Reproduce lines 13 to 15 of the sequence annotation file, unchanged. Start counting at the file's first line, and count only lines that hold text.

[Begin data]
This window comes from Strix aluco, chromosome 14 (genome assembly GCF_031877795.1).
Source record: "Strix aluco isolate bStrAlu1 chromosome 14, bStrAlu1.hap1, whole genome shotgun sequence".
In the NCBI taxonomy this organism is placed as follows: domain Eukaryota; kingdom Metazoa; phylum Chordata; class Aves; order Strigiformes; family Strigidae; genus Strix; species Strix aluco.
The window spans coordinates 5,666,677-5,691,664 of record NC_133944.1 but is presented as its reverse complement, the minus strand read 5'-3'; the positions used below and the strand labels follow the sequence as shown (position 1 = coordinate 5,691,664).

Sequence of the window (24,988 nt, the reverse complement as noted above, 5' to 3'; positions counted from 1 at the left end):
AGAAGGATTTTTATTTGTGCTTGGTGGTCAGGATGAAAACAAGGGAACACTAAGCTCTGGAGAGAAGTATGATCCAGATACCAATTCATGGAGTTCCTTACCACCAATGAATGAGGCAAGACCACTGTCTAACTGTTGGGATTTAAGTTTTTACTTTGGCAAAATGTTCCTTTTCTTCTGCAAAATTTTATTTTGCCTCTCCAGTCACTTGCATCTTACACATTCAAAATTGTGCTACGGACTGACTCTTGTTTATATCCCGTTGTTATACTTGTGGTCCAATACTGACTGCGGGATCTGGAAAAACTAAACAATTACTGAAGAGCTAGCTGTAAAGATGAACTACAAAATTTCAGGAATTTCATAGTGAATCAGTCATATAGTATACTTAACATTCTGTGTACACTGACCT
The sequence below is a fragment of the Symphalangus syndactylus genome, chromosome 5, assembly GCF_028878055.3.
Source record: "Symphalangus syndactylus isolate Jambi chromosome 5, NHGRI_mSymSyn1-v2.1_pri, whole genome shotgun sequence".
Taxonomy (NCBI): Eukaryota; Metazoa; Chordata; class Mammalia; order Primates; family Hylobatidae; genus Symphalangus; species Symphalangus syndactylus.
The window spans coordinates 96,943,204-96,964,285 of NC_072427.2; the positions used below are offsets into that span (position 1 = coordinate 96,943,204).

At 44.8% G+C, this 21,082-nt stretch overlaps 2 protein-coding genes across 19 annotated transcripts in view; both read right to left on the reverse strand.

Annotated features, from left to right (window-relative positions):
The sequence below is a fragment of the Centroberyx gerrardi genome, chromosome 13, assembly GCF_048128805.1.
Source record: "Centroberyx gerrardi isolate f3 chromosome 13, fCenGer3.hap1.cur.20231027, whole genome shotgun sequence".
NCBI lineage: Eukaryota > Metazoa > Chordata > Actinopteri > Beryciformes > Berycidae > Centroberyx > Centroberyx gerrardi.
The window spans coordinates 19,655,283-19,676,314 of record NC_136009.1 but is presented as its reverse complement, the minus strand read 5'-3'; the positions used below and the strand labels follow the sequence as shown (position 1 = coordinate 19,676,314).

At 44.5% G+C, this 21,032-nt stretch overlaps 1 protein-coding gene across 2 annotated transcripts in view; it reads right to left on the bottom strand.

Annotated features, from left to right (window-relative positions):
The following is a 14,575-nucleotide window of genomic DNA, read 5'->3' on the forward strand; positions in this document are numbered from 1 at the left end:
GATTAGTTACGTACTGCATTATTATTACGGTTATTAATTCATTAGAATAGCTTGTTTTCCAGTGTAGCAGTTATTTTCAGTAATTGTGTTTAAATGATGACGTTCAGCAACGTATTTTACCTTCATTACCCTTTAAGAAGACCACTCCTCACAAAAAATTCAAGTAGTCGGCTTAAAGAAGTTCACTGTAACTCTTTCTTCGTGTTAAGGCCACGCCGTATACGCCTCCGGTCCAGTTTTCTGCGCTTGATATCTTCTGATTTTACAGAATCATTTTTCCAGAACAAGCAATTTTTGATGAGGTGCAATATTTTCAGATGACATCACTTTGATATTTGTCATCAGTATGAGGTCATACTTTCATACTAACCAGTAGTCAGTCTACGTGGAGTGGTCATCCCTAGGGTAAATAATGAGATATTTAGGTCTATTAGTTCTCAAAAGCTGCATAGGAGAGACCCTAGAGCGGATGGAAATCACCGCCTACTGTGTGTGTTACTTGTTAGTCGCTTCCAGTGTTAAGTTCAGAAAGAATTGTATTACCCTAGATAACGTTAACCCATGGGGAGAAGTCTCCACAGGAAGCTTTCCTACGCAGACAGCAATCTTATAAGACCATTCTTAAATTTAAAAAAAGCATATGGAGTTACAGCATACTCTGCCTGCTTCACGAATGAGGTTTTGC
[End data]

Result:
The sequence below is a fragment of the Centroberyx gerrardi genome, chromosome 13, assembly GCF_048128805.1.
Source record: "Centroberyx gerrardi isolate f3 chromosome 13, fCenGer3.hap1.cur.20231027, whole genome shotgun sequence".
NCBI lineage: Eukaryota > Metazoa > Chordata > Actinopteri > Beryciformes > Berycidae > Centroberyx > Centroberyx gerrardi.